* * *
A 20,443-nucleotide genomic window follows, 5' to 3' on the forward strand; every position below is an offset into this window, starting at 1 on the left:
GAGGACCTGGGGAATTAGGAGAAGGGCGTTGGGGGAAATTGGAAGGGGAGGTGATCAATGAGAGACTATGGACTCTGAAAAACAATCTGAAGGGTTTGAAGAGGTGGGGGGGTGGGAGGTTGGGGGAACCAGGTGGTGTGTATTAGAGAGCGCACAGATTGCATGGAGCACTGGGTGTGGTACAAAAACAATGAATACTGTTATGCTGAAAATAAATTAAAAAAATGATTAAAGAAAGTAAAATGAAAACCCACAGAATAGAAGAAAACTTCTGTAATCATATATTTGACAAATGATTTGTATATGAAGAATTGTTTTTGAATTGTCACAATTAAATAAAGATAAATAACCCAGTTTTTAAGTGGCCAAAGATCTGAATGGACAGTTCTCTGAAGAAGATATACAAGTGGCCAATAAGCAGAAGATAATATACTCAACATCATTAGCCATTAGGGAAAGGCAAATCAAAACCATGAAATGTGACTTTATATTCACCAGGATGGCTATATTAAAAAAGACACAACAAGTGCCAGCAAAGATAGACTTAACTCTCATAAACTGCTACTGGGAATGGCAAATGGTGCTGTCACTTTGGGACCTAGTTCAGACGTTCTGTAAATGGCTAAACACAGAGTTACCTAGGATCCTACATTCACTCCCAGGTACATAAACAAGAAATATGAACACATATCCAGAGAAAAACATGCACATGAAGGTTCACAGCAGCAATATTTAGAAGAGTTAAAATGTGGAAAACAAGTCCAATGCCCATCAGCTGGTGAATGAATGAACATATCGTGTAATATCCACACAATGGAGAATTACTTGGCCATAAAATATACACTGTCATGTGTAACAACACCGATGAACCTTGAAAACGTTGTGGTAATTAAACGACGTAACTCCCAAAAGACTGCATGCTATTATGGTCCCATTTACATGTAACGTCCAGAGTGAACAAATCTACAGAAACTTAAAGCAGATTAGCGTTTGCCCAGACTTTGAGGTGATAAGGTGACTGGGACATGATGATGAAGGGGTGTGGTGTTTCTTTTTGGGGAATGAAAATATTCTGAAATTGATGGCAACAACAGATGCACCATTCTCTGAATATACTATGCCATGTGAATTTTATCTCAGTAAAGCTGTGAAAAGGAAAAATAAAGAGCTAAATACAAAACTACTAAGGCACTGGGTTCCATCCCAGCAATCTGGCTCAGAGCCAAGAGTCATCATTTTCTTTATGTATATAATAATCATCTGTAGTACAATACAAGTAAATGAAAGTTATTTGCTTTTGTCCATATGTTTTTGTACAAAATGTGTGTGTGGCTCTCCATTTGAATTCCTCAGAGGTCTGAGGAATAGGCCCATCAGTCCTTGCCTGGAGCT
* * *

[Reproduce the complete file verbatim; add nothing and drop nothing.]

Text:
A 20,443-nucleotide genomic window follows, 5' to 3' on the forward strand; every position below is an offset into this window, starting at 1 on the left:
GAGGACCTGGGGAATTAGGAGAAGGGCGTTGGGGGAAATTGGAAGGGGAGGTGATCAATGAGAGACTATGGACTCTGAAAAACAATCTGAAGGGTTTGAAGAGGTGGGGGGGTGGGAGGTTGGGGGAACCAGGTGGTGTGTATTAGAGAGCGCACAGATTGCATGGAGCACTGGGTGTGGTACAAAAACAATGAATACTGTTATGCTGAAAATAAATTAAAAAAATGATTAAAGAAAGTAAAATGAAAACCCACAGAATAGAAGAAAACTTCTGTAATCATATATTTGACAAATGATTTGTATATGAAGAATTGTTTTTGAATTGTCACAATTAAATAAAGATAAATAACCCAGTTTTTAAGTGGCCAAAGATCTGAATGGACAGTTCTCTGAAGAAGATATACAAGTGGCCAATAAGCAGAAGATAATATACTCAACATCATTAGCCATTAGGGAAAGGCAAATCAAAACCATGAAATGTGACTTTATATTCACCAGGATGGCTATATTAAAAAAGACACAACAAGTGCCAGCAAAGATAGACTTAACTCTCATAAACTGCTACTGGGAATGGCAAATGGTGCTGTCACTTTGGGACCTAGTTCAGACGTTCTGTAAATGGCTAAACACAGAGTTACCTAGGATCCTACATTCACTCCCAGGTACATAAACAAGAAATATGAACACATATCCAGAGAAAAACATGCACATGAAGGTTCACAGCAGCAATATTTAGAAGAGTTAAAATGTGGAAAACAAGTCCAATGCCCATCAGCTGGTGAATGAATGAACATATCGTGTAATATCCACACAATGGAGAATTACTTGGCCATAAAATATACACTGTCATGTGTAACAACACCGATGAACCTTGAAAACGTTGTGGTAATTAAACGACGTAACTCCCAAAAGACTGCATGCTATTATGGTCCCATTTACATGTAACGTCCAGAGTGAACAAATCTACAGAAACTTAAAGCAGATTAGCGTTTGCCCAGACTTTGAGGTGATAAGGTGACTGGGACATGATGATGAAGGGGTGTGGTGTTTCTTTTTGGGGAATGAAAATATTCTGAAATTGATGGCAACAACAGATGCACCATTCTCTGAATATACTATGCCATGTGAATTTTATCTCAGTAAAGCTGTGAAAAGGAAAAATAAAGAGCTAAATACAAAACTACTAAGGCACTGGGTTCCATCCCAGCAATCTGGCTCAGAGCCAAGAGTCATCATTTTCTTTATGTATATAATAATCATCTGTAGTACAATACAAGTAAATGAAAGTTATTTGCTTTTGTCCATATGTTTTTGTACAAAATGTGTGTGTGGCTCTCCATTTGAATTCCTCAGAGGTCTGAGGAATAGGCCCATCAGTCCTTGCCTGGAGCT